As a child, I often got bullied. My response was to engage in countless hours of anguished self-recrimination. What was wrong with me? Why didn’t I fit in? Was it my hair, my clothes, my foreign accent, or, perhaps, my “uncool” parents? At school, hoping to win the approval of my peers, I would frequently engage in clownish, attention-getting behaviors. At home, I would sulk, lock myself in my room and immerse myself in a private world of comic book fantasy, imagining myself to be the fearless superhero that in real life I was not.
Years later, as I found myself trying to help my own children deal with the same sorts of bullying issues that had plagued me when I was young, I came to realize just how foolish my thinking and behaviors had been. There was nothing wrong with me – not my hair, not my clothing, not my accent, nor my “uncool” parents. It was my own immature and misguided thinking – not the schoolyard bullies – that had held me back and kept me from enjoying life.
In the end, although mean-spirited and insensitive, those bullies that had tormented me were just a group of dopey and ultimately irrelevant “no-bodies,” the kind that populate every schoolyard and neighborhood throughout our nation, motivated not by any personal animosity toward me, but rather, by the simple need to dispel the boredom that all young adolescents deal with when left unsupervised and with nothing better to do.
Helping our children divest themselves of misguided notions that there is something wrong with them and that they are, therefore, somehow to blame for their own victimization has to be the starting point of every parent’s efforts to help their children overcome the trauma of bullying. Such notions, we must teach our children, are not only misguided, but inherently toxic and self-fulfilling, serving only to draw the attention of those seeking emotionally weak and vulnerable victims to intimadate.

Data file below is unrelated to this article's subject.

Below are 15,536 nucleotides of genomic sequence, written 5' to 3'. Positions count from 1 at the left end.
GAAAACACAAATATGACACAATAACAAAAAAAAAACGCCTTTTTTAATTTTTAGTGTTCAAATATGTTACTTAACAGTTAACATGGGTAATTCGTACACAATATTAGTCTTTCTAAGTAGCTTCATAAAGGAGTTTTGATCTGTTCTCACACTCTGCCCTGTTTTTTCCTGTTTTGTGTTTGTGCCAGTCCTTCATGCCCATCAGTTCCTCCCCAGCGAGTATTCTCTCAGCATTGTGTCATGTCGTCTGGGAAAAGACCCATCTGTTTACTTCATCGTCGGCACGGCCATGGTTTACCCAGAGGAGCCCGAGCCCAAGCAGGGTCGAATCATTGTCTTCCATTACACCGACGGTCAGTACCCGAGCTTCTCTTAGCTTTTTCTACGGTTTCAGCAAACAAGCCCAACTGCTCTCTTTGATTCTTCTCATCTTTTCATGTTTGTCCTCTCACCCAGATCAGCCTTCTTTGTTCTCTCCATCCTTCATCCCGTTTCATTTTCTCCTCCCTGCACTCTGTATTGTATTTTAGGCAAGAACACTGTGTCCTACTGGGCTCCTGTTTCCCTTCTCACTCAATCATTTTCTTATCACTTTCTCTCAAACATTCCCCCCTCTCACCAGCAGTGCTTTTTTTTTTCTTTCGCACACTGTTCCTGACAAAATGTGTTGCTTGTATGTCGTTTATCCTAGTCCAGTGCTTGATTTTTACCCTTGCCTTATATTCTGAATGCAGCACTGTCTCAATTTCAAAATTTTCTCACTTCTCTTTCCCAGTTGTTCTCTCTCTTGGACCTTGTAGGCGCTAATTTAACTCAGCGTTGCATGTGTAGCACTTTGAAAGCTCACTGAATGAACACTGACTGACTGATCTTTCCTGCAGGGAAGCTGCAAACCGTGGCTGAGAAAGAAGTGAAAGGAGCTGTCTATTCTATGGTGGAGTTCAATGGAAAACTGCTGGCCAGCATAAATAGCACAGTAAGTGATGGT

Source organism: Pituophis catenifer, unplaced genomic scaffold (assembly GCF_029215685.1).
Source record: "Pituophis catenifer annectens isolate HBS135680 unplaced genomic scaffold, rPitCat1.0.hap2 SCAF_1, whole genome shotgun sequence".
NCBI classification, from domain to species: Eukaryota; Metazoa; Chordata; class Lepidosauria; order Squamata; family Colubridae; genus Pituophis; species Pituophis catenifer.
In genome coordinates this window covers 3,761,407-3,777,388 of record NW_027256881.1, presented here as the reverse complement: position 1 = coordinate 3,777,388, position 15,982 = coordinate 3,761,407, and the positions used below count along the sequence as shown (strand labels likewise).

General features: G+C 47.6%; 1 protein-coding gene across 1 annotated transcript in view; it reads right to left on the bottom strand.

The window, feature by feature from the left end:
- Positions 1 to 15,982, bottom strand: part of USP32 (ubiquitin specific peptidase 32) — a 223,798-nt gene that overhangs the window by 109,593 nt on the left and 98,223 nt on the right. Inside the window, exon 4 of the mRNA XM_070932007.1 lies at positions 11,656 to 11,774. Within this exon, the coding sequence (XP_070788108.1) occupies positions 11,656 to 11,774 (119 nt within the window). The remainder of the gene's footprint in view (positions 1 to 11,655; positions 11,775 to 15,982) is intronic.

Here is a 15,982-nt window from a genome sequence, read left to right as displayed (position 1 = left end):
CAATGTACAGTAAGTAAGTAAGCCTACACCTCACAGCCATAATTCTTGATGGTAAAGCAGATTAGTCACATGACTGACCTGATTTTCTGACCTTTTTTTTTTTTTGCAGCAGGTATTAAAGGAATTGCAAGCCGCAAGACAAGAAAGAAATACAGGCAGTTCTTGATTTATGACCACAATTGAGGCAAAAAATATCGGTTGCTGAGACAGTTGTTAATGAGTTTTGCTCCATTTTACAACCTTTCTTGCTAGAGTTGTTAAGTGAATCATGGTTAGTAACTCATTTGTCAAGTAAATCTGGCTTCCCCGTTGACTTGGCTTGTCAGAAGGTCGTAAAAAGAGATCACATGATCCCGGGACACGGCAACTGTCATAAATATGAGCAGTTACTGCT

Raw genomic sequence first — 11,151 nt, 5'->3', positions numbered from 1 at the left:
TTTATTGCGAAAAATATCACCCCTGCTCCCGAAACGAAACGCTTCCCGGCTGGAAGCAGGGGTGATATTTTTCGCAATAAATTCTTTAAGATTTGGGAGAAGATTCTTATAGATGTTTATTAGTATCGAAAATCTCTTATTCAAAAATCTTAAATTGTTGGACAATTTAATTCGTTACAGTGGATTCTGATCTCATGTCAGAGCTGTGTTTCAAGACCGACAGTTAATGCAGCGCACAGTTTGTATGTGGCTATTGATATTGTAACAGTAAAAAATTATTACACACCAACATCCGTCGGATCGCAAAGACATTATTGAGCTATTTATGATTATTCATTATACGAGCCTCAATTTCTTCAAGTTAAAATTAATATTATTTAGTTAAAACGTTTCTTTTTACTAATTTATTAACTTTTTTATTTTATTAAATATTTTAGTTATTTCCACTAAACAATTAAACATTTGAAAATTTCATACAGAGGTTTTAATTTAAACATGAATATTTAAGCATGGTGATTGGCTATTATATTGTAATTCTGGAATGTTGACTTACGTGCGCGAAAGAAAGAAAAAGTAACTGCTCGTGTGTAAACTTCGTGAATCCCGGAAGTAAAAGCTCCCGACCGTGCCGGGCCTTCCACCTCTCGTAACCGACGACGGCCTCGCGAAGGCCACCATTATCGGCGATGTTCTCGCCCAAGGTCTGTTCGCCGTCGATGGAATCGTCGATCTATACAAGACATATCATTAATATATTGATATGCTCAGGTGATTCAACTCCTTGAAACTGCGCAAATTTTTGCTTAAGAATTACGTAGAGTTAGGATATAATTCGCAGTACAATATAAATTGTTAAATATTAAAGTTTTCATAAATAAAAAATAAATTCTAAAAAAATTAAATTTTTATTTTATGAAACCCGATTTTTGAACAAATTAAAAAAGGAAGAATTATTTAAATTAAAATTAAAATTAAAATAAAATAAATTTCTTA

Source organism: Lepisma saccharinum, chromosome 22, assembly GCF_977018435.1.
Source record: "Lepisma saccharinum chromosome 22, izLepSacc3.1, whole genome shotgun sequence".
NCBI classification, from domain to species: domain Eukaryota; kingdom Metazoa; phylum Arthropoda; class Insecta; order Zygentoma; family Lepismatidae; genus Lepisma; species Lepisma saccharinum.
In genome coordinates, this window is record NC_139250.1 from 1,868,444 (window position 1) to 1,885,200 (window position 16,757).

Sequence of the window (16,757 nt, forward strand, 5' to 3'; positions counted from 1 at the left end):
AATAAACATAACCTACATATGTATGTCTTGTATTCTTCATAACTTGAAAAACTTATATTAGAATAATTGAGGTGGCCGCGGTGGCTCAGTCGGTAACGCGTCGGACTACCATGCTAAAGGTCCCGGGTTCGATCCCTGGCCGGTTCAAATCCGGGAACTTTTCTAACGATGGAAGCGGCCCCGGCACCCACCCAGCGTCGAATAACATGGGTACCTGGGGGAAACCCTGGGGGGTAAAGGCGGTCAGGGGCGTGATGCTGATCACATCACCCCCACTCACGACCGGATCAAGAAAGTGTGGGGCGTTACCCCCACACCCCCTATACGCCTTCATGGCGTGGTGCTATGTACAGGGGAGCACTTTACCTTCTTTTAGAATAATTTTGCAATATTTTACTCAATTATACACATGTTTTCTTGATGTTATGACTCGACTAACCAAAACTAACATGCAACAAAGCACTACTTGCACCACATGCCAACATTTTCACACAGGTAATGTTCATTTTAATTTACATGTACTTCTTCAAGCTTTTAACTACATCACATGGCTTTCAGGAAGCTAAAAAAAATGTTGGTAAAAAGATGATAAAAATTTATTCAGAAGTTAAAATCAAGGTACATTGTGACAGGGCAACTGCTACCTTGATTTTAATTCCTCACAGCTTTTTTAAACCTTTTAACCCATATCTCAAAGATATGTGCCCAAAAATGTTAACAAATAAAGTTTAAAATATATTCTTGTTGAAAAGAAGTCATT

As our children divest themselves of their misguided notions of fault and blame and reclaim the dignity, confidence and self-respect that are their birthright, they become increasingly less likely to be targeted by bullies. Denied the thrill that they were able to previously enjoy, the bullies have no choice but to move on and look for someone else to satisfy their cravings for conquest.
The fact is that bullies bully, abusers abuse, liars lie and predators prey. That’s just their nature. Schoolyards in every neighborhood are filled with bullies. Likewise, thieves, sexual deviants, and a host of other predatory miscreants plague every community. It has been this way throughout every generation and it will, undoubtedly, continue on in this way throughout the remainder of human history.
Accordingly, as parents and teachers, we must, of course, work to implement programs that effectively discourage bullying in our schools and neighborhoods. At the same time, recognizing the realities of life, we must also work to ensure that our children are properly prepared to deal with all of the bullies and other mean-spirited persons they are likely to encounter as they move forward in school and in life.
Dr. van Deuren is child development expert. In addition to a PhD in education, he holds an 8th degree black belt in TaeKwonDo. His CounterStrike™ self-defense and martial arts programs for children are specifically designed to arm children with the skills and attitudes needed to stand up to schoolyard bullies.
For information about CounterStrike contact Dr. van Deuren at 845-624-2244